When Hinterland made the decision to transition away from an apparel-centric business model to one that centers coffee, we knew we'd be doing so in a very “Hinterland-esque” way: maintaining our unwavering ethics and commitment to doing the most good and, crucially, least harm possible, both socially and environmentally. Sustainability is complex; it’s hard to create a neat, simple story out of it. As a result, it often fails to entice folx the same way that striking flavor profiles or low prices can.
Conscientious sourcing, whether it be coffee, apparel, or any number of other goods, empowers people, protects the environment, and provides a viable economic opportunity for communities growing or manufacturing the commodity in question.
While our coffee journey is still knee-high to a grasshopper, we did decide from the start to prioritize suppliers that sell organic, fair trade, direct trade, and Café Femenino beans. In the next few blog posts will focus on each designation and explore what it means, why it matters, and, in all self-awareness, how we as consumers can do and demand better.
The USDA Certified Organic designation is one that is perhaps most familiar to many of us since it also encapsulates lots of other food products and consumables. Any crop that is certified organic in the United States is overseen by the U.S. Department of Agriculture and must adhere to a number of predetermined standards, among them the prohibited use of synthetic fertilizers and pesticides, proximity of the organic crop to non-organic crops in the vicinity, and certain sustainable farming practices such as crop rotation that prevents soil depletion and erosion.
For the average American consumer, much of the concern over organic produce has to do with the most personally-affecting aspect: avoiding the ingestion of certain chemicals which are perceived to be harmful or whose effects are otherwise unknown. The thing about coffee is this: unlike a strawberry whose 45+ pesticides go down the hatch along with the fruit you intended to eat, conventionally-grown coffee offloads a majority of its residual pesticides during the roasting process, making for a relatively “clean” hot bean juice.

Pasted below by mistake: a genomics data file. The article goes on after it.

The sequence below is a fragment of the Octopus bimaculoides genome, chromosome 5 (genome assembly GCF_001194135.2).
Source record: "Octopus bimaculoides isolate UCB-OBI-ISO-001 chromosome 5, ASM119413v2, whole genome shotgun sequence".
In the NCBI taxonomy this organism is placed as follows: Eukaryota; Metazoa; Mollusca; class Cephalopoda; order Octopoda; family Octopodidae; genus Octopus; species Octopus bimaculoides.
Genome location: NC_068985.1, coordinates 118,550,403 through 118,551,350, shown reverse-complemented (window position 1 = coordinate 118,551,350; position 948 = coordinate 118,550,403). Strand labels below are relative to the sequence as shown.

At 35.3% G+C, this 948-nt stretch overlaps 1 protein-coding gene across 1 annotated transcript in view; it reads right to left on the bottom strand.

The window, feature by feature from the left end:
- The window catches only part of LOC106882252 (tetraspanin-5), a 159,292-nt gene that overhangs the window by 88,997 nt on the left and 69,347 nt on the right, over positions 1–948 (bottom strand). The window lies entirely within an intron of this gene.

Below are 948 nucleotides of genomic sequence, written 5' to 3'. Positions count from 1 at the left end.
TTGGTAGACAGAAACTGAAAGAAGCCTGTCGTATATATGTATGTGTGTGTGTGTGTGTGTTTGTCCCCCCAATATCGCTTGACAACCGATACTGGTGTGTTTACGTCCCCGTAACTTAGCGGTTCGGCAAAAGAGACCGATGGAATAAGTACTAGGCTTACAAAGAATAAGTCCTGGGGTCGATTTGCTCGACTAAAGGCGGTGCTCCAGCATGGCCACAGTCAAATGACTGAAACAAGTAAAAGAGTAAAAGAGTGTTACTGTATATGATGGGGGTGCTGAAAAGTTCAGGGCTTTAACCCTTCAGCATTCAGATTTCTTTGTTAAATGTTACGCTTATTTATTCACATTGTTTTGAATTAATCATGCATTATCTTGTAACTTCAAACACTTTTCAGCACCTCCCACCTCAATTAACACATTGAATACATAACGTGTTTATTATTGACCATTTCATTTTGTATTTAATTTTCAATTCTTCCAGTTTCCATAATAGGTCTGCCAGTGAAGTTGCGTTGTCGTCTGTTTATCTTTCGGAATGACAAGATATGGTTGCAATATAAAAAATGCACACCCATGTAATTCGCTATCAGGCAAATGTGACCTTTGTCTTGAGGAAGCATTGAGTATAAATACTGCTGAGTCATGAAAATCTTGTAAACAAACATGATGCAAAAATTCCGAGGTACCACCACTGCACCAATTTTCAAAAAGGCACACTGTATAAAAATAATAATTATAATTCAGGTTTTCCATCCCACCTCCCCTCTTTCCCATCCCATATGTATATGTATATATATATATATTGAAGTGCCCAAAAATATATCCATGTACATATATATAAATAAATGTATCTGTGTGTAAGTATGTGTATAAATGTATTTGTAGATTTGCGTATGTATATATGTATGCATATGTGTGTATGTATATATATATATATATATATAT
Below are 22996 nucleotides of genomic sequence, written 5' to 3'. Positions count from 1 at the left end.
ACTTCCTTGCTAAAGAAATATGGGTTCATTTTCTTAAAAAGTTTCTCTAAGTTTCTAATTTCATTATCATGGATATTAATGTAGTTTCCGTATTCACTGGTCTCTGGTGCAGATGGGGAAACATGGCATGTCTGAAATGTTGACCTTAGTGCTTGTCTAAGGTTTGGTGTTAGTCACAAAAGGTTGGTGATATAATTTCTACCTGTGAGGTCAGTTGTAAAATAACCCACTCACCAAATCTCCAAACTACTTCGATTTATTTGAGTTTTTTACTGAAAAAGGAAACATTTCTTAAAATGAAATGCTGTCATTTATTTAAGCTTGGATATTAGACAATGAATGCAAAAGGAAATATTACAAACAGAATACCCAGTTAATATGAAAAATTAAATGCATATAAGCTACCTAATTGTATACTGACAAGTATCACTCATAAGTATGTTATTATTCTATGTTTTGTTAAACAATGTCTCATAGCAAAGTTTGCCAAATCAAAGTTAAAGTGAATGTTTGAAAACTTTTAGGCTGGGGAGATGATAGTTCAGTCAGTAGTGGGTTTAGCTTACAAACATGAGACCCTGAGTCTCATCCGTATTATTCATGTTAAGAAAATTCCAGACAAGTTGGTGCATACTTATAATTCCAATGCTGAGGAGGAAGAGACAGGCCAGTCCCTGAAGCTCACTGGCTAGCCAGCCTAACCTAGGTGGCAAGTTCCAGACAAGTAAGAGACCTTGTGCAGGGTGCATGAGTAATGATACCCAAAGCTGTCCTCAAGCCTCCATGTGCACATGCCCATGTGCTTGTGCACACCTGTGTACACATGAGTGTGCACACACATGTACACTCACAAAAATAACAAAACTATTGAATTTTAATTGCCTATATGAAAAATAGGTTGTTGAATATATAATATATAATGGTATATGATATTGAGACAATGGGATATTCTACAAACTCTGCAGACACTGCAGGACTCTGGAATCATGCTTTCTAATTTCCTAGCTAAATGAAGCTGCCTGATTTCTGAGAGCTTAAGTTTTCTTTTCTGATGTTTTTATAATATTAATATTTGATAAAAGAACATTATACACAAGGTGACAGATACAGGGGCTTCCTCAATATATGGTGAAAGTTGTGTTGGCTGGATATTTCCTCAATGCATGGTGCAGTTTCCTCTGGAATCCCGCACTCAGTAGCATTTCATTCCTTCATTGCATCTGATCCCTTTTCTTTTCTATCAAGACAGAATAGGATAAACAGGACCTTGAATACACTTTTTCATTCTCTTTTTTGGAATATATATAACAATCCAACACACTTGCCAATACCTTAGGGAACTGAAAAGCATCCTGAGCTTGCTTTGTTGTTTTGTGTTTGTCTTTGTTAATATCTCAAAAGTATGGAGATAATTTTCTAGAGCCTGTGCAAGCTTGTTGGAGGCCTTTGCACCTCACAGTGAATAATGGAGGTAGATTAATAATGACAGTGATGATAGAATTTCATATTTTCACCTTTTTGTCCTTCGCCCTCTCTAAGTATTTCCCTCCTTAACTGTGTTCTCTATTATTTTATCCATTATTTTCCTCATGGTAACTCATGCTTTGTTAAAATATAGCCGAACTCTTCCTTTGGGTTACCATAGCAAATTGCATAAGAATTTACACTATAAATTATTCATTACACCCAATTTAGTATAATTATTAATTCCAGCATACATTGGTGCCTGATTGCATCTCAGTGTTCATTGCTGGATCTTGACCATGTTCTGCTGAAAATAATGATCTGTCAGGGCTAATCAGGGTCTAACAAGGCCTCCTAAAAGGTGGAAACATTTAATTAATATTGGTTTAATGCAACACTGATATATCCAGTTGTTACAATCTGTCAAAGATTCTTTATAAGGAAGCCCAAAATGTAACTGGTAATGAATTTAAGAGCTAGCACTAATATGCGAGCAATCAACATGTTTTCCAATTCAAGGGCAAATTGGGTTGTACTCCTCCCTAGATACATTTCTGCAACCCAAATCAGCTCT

So why choose organic coffee? Because you give a shit about people and places outside of yourself and your immediate proximity. Duh!
Conventional coffee is among the most heavily chemically treated foods in the world. The synthetic fertilizers, pesticides, herbicides, fungicides, and insecticides may not, for the most part, make their way into your cup, but they do saturate the land, air, and waterways, as well as workers’ bodies. Chemicals that kill “weeds, molds, and bugs” have broad-reaching implications for the entire ecosystem in which they are used and all of the biota that interact with them.
Choose organic, when you can, or choose us because we will always choose organic. Not for you (no offense) but for the farmers and their families, for coffee growing regions and surrounding communities. Because when we are well, we are well TOGETHER, from the most vulnerable and impacted on up, or nigh. ☠️
The Hinterland Crew
Contributions made here by either Trinia, Georgia or Alex.